Objective and subjective scenario planning

Stewart Brand and Jay Ogilvy, two of five co-founders of scenario planning consultancy Global Business Network, describe very different views on objectivity and subjectivity.

Brand, from Clock of the Long Now: Time And Responsibility: The Ideas Behind The World’s Slowest Computer (1999):

I think it is time to draw a harsh distinction, similar to that drawn between science and “scientism” (the style of science without its substance). There is a domain of future studies, rigorous and objective, and another that is essentially “futurism” — a belief in structure, often highly subjective. There are futurists, like [Peter] Drucker, and there are those who pretend to be futurists: futurismists, exuding futurismo. …

The core fallacy of futurismo is: Desire always misreads fate.

Ogilvy replies in Creating Better Futures: Scenario Planning as a Tool for a Better Tomorrow (2002):

A colleague, Stewart Brand, is fond of quoting Bernal’s line, “Desire always misreads fate.” I persistently disagree. Desire, or a vivid sense of hope, can create what comes to be called fate. To think otherwise is to resign oneself to a predetermined future. Play up fate and you play down planning. Planning presupposes freedom and refutes the very idea of destiny. …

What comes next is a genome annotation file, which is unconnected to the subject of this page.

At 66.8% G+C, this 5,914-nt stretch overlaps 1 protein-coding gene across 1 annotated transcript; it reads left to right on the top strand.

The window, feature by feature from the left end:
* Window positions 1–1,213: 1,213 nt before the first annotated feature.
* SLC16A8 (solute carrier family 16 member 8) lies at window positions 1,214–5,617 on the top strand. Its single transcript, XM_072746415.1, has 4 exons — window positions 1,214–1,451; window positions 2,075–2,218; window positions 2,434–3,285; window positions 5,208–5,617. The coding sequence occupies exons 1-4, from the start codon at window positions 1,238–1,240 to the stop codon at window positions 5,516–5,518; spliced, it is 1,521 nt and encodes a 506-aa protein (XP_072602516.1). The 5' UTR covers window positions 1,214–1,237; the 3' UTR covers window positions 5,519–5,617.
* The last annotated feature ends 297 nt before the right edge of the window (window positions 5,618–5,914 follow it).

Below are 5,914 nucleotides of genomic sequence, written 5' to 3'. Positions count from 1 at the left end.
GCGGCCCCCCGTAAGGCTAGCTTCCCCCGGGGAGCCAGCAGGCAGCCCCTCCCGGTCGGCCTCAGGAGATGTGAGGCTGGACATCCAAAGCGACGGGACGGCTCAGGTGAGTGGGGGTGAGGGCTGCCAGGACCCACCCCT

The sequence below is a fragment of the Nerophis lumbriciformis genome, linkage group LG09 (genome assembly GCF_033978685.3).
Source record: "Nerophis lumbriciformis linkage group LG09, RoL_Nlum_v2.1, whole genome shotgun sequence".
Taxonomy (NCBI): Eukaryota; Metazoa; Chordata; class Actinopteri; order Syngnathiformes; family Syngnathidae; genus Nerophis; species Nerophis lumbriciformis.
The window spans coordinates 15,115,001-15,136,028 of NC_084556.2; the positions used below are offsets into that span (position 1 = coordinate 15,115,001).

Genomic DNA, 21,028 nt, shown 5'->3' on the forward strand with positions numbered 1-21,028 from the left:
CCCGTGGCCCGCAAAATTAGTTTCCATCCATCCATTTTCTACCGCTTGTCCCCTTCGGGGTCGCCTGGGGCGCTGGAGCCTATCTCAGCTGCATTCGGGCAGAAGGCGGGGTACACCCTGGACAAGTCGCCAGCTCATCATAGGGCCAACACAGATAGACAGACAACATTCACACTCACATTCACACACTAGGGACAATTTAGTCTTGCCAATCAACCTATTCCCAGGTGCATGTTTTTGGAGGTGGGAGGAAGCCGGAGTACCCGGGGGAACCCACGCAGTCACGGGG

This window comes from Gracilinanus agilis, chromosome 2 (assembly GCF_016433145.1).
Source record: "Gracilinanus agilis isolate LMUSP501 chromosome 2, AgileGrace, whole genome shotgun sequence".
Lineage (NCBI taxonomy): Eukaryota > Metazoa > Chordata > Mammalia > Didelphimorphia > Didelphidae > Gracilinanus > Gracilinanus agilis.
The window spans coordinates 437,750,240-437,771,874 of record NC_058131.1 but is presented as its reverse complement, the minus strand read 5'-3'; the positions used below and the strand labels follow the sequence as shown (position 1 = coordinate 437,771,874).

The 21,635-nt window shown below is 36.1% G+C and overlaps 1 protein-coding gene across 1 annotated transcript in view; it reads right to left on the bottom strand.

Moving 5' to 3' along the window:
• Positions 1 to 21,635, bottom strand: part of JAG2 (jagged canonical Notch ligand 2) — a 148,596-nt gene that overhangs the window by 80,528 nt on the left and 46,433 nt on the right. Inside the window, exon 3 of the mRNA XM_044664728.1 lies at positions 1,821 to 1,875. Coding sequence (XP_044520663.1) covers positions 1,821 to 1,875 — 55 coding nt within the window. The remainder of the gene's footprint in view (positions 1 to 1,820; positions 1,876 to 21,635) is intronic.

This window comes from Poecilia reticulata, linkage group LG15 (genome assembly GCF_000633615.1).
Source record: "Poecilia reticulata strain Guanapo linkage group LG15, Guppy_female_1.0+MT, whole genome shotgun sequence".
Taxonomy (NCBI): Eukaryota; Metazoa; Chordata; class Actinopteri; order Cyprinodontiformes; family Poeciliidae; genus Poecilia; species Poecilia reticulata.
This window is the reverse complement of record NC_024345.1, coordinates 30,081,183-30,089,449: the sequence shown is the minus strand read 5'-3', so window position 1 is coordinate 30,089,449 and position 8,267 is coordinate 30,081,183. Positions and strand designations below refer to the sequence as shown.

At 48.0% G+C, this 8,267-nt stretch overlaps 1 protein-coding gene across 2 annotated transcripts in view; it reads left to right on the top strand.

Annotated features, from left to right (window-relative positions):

There is, consequently, a constant danger of bad faith in the work of most futurists. Eager to escape the charge of subjective bias, of claiming that what we want to happen will in fact happen, we do everything we can to make sure that our scenarios of what will happen have been scourged of every relic of what we ourselves might want to happen. I call this bad faith, but not because I think we are unsuccessful in scourging our hopes. I call it bad faith to the extent that we are successful. To the extent that we mimic scientists in claiming value-free objectivity in our view of the future, we deny the very thing that makes us good human beings and good futurists. …

The claim to objectivity turns out to be compromised in any case, if reports form the other human sciences are to be believed.

See also: Adam Kahane’s whole system transformation.

Leave a Comment